As Wednesday marks the beginning of Atlantic hurricane season, Department of Homeland Security Under Secretary and head of the Federal Emergency Management Agency (FEMA) Michael Brown said
more business owners need to know how to prepare their businesses for flooding.
Experts are predicting another active hurricane season for 2005. If those forecasts are correct, the 2005 season could be comparable to last year’s storm-filled season – the costliest hurricane season on record.
Because there is a 30-day waiting period before new flood insurance policies become active, Brown urged business owners to take steps now to protect their property against tropical storm flooding. Adequate insurance is one of the best ways, he said.
“If a business has to close its doors for only a few days, the results can be devastating,” Brown said. “Many businesses remain uninsured against flood damage.”
During the 2004 hurricane season the National Flood Insurance Program (NFIP) paid non-residential flood insurance holders nearly $200 million to recover from damage caused by the storms. The following states topped the list for non-residential insurance claim reimbursements: Florida $57,281,657, Pennsylvania $57,047,177, Alabama $20,819,168, West Virginia $15,740,753 and North Carolina $15,202,052.
“Although Charley, Frances, Gaston, Ivan and Jeanne battered Florida and the Eastern Seaboard, business owners don’t have to be located on the coast to experience devastating flooding resulting from Hurricane and tropical storms,” said David Maurstad, acting Federal Flood Insurance administrator and acting director of FEMA’s Mitigation. “During last year’s hurricane season, Pennsylvania, with no ocean coastline, ranked second in non-residential flood insurance claim payments.”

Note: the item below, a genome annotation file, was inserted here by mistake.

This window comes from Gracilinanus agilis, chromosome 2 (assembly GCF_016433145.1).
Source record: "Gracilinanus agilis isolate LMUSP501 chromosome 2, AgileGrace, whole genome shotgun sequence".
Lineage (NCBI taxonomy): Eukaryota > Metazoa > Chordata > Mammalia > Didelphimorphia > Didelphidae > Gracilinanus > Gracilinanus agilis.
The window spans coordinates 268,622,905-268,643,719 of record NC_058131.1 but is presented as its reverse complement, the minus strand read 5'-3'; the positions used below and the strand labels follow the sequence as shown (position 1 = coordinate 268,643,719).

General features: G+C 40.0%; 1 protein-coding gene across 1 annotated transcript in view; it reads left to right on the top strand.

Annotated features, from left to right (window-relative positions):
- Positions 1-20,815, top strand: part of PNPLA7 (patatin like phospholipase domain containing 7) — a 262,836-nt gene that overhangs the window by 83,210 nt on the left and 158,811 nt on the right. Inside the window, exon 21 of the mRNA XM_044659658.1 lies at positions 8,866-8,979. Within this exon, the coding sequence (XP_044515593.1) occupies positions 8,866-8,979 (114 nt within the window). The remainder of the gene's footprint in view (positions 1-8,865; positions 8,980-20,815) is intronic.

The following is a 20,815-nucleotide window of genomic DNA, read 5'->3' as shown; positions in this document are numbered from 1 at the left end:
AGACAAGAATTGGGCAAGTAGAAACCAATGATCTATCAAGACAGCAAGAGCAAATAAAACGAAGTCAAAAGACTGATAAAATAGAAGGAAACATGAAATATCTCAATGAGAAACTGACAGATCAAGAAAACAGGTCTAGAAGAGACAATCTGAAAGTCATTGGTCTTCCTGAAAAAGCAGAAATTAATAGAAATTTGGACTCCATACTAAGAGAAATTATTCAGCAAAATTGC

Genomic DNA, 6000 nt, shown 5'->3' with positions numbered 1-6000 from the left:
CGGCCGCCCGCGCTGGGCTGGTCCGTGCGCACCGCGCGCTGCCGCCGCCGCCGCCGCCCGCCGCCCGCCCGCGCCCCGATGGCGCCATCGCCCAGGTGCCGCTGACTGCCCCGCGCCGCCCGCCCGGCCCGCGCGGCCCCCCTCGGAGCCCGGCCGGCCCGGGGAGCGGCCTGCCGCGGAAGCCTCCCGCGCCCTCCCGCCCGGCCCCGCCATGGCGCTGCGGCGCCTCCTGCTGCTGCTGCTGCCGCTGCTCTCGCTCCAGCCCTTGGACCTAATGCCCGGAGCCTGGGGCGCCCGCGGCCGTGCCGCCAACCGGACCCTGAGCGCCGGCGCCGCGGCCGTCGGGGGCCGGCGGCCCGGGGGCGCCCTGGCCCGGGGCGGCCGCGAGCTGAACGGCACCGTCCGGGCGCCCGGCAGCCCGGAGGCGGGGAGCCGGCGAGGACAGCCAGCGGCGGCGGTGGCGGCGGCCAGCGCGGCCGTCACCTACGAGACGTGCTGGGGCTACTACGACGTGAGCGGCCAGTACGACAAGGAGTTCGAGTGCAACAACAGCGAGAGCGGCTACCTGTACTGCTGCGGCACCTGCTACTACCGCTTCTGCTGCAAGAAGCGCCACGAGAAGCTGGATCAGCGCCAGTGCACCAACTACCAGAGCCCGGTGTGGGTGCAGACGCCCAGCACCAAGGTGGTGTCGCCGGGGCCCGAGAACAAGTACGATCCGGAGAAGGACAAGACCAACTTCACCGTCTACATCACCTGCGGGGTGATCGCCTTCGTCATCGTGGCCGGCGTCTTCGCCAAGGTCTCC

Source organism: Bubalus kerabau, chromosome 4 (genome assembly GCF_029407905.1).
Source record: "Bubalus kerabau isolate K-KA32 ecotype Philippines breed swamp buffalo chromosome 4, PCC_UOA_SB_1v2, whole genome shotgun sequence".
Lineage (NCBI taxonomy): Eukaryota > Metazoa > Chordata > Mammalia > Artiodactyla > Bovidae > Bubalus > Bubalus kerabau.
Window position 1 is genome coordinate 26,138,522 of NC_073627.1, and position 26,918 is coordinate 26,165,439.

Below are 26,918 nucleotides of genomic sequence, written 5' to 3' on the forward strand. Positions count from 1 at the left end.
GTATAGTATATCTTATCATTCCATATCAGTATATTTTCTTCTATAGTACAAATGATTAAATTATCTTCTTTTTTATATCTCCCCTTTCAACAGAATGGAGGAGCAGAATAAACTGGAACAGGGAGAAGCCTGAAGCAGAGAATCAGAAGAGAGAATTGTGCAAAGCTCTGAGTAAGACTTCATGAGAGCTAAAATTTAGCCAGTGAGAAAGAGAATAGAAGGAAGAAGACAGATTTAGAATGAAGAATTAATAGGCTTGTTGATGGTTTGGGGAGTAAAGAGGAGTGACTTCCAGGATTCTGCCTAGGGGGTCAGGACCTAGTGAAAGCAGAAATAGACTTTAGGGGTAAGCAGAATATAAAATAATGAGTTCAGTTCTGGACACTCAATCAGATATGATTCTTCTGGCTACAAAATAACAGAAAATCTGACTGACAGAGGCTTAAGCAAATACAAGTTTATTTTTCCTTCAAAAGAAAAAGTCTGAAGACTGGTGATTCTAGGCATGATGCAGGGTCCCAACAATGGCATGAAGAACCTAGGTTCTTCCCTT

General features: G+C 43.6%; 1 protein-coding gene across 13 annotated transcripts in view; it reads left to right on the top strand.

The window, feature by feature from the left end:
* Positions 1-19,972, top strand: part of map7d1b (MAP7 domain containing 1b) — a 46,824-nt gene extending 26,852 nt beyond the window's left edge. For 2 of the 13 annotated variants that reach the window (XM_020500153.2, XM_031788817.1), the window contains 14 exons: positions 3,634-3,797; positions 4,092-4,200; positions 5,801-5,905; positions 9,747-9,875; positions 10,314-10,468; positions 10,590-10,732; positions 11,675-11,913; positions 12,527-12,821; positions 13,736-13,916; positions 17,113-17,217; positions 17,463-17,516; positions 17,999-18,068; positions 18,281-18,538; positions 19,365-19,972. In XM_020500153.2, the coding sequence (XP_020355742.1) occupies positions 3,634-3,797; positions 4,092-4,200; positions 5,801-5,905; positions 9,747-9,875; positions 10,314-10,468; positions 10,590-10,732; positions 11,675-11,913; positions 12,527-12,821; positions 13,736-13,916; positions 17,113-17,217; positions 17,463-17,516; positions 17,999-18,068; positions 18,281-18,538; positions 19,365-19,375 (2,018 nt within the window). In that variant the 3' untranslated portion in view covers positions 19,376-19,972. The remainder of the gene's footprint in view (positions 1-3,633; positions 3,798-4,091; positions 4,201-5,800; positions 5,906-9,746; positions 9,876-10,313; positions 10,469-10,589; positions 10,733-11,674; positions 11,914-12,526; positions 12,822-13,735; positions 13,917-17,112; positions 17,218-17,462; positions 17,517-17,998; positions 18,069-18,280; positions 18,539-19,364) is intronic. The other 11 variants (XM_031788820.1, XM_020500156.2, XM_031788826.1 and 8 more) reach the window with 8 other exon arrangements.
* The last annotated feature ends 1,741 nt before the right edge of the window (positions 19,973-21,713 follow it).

Under the National Flood Insurance Program, federally backed flood
insurance is available to homeowners, renters and business owners in
communities that adopt and enforce floodplain management ordinances to reduce future flood losses by regulating new construction in high flood-risk areas.
Currently, more than 4.4 million flood insurance policies are in approximately 20,000 participating communities nationwide, representing nearly $637 billion worth of coverage. The National Flood Insurance Program is self-supporting; claims and operating expenses are paid from policyholder premiums, not taxpayer dollars.
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